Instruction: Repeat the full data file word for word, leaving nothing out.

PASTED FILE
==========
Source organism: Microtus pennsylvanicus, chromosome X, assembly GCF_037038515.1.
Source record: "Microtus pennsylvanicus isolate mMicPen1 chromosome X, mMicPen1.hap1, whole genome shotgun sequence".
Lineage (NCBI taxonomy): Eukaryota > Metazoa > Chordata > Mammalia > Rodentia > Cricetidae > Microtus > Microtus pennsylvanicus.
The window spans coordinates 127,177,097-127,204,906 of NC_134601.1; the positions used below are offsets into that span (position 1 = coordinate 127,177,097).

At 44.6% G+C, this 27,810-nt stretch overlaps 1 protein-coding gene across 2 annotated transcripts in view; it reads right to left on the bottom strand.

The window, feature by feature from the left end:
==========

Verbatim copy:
Source organism: Microtus pennsylvanicus, chromosome X, assembly GCF_037038515.1.
Source record: "Microtus pennsylvanicus isolate mMicPen1 chromosome X, mMicPen1.hap1, whole genome shotgun sequence".
Lineage (NCBI taxonomy): Eukaryota > Metazoa > Chordata > Mammalia > Rodentia > Cricetidae > Microtus > Microtus pennsylvanicus.
The window spans coordinates 127,177,097-127,204,906 of NC_134601.1; the positions used below are offsets into that span (position 1 = coordinate 127,177,097).

At 44.6% G+C, this 27,810-nt stretch overlaps 1 protein-coding gene across 2 annotated transcripts in view; it reads right to left on the bottom strand.

The window, feature by feature from the left end: